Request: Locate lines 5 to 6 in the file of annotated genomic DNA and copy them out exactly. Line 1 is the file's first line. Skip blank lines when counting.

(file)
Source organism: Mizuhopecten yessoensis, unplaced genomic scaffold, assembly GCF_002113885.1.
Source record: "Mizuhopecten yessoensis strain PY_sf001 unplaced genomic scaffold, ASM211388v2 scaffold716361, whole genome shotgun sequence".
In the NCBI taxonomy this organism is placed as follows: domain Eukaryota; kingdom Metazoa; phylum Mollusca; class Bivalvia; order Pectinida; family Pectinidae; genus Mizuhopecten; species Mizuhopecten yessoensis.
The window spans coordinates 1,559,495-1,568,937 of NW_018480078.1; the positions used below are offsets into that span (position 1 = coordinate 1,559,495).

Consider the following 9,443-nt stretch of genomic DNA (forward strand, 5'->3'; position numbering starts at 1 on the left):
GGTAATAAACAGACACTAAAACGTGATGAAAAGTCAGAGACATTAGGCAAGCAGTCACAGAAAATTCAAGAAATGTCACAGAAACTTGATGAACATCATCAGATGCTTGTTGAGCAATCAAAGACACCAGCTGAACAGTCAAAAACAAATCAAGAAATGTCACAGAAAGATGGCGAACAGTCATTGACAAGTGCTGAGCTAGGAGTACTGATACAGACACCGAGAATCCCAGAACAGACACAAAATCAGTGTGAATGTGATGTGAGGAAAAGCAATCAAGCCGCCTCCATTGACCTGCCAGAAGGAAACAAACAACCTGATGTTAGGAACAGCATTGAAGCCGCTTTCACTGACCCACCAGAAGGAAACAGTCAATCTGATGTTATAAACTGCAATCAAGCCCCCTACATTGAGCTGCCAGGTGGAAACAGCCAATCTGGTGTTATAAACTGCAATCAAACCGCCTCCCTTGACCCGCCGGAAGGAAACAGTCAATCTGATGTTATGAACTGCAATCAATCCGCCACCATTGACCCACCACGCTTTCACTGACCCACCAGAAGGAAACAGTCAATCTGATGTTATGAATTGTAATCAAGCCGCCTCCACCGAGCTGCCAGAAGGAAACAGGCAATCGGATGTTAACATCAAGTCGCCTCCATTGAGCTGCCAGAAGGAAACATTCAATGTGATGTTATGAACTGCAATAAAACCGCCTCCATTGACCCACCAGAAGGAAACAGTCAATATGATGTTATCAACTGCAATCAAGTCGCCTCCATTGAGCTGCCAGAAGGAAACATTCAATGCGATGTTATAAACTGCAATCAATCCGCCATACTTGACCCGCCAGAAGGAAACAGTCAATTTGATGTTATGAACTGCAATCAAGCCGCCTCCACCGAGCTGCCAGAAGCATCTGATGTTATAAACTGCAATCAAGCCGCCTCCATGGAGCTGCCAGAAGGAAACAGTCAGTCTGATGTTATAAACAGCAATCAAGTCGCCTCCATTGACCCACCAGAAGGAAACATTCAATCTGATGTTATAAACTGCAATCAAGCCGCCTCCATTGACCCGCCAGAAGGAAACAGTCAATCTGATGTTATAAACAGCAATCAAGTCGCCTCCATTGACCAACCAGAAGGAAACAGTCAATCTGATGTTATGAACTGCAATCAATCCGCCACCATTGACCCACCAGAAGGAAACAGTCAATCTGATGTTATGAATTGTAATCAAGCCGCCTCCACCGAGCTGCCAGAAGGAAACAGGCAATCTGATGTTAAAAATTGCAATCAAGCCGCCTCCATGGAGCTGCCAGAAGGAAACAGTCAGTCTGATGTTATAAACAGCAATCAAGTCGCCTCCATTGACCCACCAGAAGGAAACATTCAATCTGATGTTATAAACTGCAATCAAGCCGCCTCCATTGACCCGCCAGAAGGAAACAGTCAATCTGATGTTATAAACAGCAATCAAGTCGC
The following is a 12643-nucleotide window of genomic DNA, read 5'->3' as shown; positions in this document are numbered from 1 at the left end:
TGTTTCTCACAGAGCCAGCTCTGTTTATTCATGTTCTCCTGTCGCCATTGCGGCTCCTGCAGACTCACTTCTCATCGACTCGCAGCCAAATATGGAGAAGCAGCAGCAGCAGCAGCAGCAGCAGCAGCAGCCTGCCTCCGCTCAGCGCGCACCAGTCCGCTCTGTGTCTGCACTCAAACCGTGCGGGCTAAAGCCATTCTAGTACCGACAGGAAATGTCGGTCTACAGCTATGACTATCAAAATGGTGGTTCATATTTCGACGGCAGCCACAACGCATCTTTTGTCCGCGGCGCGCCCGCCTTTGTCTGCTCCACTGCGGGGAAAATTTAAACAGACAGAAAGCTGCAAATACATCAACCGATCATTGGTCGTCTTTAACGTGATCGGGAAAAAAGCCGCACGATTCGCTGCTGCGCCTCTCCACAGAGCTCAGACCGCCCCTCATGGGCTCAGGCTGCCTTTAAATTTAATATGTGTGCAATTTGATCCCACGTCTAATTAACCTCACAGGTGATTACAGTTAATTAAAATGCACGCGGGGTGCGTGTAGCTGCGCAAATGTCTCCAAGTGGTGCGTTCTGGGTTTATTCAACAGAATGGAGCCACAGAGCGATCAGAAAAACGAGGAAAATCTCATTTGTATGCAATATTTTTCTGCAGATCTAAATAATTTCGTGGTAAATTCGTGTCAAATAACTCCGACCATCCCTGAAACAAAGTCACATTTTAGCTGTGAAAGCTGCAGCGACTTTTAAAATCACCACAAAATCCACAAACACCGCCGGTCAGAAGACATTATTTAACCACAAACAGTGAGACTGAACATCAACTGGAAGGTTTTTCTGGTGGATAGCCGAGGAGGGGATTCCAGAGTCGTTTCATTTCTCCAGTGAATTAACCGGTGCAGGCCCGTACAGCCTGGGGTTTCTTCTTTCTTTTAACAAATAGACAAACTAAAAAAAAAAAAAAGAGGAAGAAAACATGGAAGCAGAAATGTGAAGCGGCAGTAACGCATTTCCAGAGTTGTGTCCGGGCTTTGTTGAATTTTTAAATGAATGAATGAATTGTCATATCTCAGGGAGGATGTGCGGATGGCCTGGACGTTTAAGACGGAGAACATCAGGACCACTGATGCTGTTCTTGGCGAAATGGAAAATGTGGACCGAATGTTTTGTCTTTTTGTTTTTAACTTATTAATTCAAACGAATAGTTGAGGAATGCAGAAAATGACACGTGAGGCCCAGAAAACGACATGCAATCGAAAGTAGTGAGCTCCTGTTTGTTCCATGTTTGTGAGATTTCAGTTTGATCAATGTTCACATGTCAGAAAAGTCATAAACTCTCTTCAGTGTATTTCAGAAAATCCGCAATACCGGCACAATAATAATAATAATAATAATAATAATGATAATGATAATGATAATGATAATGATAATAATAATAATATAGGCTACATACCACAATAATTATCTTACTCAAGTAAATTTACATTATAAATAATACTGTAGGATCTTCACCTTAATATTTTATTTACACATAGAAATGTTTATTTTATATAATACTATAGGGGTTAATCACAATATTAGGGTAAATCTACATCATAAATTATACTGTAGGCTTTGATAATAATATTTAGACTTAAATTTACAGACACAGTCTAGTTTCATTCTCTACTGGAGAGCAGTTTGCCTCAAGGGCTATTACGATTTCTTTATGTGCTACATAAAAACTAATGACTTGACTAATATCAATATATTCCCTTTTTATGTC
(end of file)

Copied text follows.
Consider the following 9,443-nt stretch of genomic DNA (forward strand, 5'->3'; position numbering starts at 1 on the left):
GGTAATAAACAGACACTAAAACGTGATGAAAAGTCAGAGACATTAGGCAAGCAGTCACAGAAAATTCAAGAAATGTCACAGAAACTTGATGAACATCATCAGATGCTTGTTGAGCAATCAAAGACACCAGCTGAACAGTCAAAAACAAATCAAGAAATGTCACAGAAAGATGGCGAACAGTCATTGACAAGTGCTGAGCTAGGAGTACTGATACAGACACCGAGAATCCCAGAACAGACACAAAATCAGTGTGAATGTGATGTGAGGAAAAGCAATCAAGCCGCCTCCATTGACCTGCCAGAAGGAAACAAACAACCTGATGTTAGGAACAGCATTGAAGCCGCTTTCACTGACCCACCAGAAGGAAACAGTCAATCTGATGTTATAAACTGCAATCAAGCCCCCTACATTGAGCTGCCAGGTGGAAACAGCCAATCTGGTGTTATAAACTGCAATCAAACCGCCTCCCTTGACCCGCCGGAAGGAAACAGTCAATCTGATGTTATGAACTGCAATCAATCCGCCACCATTGACCCACCACGCTTTCACTGACCCACCAGAAGGAAACAGTCAATCTGATGTTATGAATTGTAATCAAGCCGCCTCCACCGAGCTGCCAGAAGGAAACAGGCAATCGGATGTTAACATCAAGTCGCCTCCATTGAGCTGCCAGAAGGAAACATTCAATGTGATGTTATGAACTGCAATAAAACCGCCTCCATTGACCCACCAGAAGGAAACAGTCAATATGATGTTATCAACTGCAATCAAGTCGCCTCCATTGAGCTGCCAGAAGGAAACATTCAATGCGATGTTATAAACTGCAATCAATCCGCCATACTTGACCCGCCAGAAGGAAACAGTCAATTTGATGTTATGAACTGCAATCAAGCCGCCTCCACCGAGCTGCCAGAAGCATCTGATGTTATAAACTGCAATCAAGCCGCCTCCATGGAGCTGCCAGAAGGAAACAGTCAGTCTGATGTTATAAACAGCAATCAAGTCGCCTCCATTGACCCACCAGAAGGAAACATTCAATCTGATGTTATAAACTGCAATCAAGCCGCCTCCATTGACCCGCCAGAAGGAAACAGTCAATCTGATGTTATAAACAGCAATCAAGTCGCCTCCATTGACCAACCAGAAGGAAACAGTCAATCTGATGTTATGAACTGCAATCAATCCGCCACCATTGACCCACCAGAAGGAAACAGTCAATCTGATGTTATGAATTGTAATCAAGCCGCCTCCACCGAGCTGCCAGAAGGAAACAGGCAATCTGATGTTAAAAATTGCAATCAAGCCGCCTCCATGGAGCTGCCAGAAGGAAACAGTCAGTCTGATGTTATAAACAGCAATCAAGTCGCCTCCATTGACCCACCAGAAGGAAACATTCAATCTGATGTTATAAACTGCAATCAAGCCGCCTCCATTGACCCGCCAGAAGGAAACAGTCAATCTGATGTTATAAACAGCAATCAAGTCGC